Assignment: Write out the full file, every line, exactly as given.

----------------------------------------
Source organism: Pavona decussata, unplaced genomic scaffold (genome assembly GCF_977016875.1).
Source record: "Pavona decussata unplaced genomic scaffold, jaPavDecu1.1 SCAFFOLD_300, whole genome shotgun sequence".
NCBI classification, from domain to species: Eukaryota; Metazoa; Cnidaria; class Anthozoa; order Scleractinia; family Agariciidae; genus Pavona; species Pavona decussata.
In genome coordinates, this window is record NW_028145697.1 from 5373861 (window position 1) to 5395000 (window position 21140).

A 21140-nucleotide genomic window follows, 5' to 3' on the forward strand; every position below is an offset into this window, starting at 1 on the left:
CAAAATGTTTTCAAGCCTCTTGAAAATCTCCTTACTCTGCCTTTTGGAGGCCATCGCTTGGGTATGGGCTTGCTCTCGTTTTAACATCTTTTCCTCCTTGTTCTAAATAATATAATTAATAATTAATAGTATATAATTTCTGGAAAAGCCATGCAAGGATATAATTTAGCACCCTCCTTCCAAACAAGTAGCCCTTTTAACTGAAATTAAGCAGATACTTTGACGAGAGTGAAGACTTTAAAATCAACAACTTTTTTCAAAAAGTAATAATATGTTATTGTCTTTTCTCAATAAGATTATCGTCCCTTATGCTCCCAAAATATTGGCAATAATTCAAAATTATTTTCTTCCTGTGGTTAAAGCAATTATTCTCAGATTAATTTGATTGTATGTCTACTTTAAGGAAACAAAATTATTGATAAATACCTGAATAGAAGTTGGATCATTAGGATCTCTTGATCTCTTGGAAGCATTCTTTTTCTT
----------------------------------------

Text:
Source organism: Pavona decussata, unplaced genomic scaffold (genome assembly GCF_977016875.1).
Source record: "Pavona decussata unplaced genomic scaffold, jaPavDecu1.1 SCAFFOLD_300, whole genome shotgun sequence".
NCBI classification, from domain to species: Eukaryota; Metazoa; Cnidaria; class Anthozoa; order Scleractinia; family Agariciidae; genus Pavona; species Pavona decussata.
In genome coordinates, this window is record NW_028145697.1 from 5373861 (window position 1) to 5395000 (window position 21140).

A 21140-nucleotide genomic window follows, 5' to 3' on the forward strand; every position below is an offset into this window, starting at 1 on the left:
CAAAATGTTTTCAAGCCTCTTGAAAATCTCCTTACTCTGCCTTTTGGAGGCCATCGCTTGGGTATGGGCTTGCTCTCGTTTTAACATCTTTTCCTCCTTGTTCTAAATAATATAATTAATAATTAATAGTATATAATTTCTGGAAAAGCCATGCAAGGATATAATTTAGCACCCTCCTTCCAAACAAGTAGCCCTTTTAACTGAAATTAAGCAGATACTTTGACGAGAGTGAAGACTTTAAAATCAACAACTTTTTTCAAAAAGTAATAATATGTTATTGTCTTTTCTCAATAAGATTATCGTCCCTTATGCTCCCAAAATATTGGCAATAATTCAAAATTATTTTCTTCCTGTGGTTAAAGCAATTATTCTCAGATTAATTTGATTGTATGTCTACTTTAAGGAAACAAAATTATTGATAAATACCTGAATAGAAGTTGGATCATTAGGATCTCTTGATCTCTTGGAAGCATTCTTTTTCTT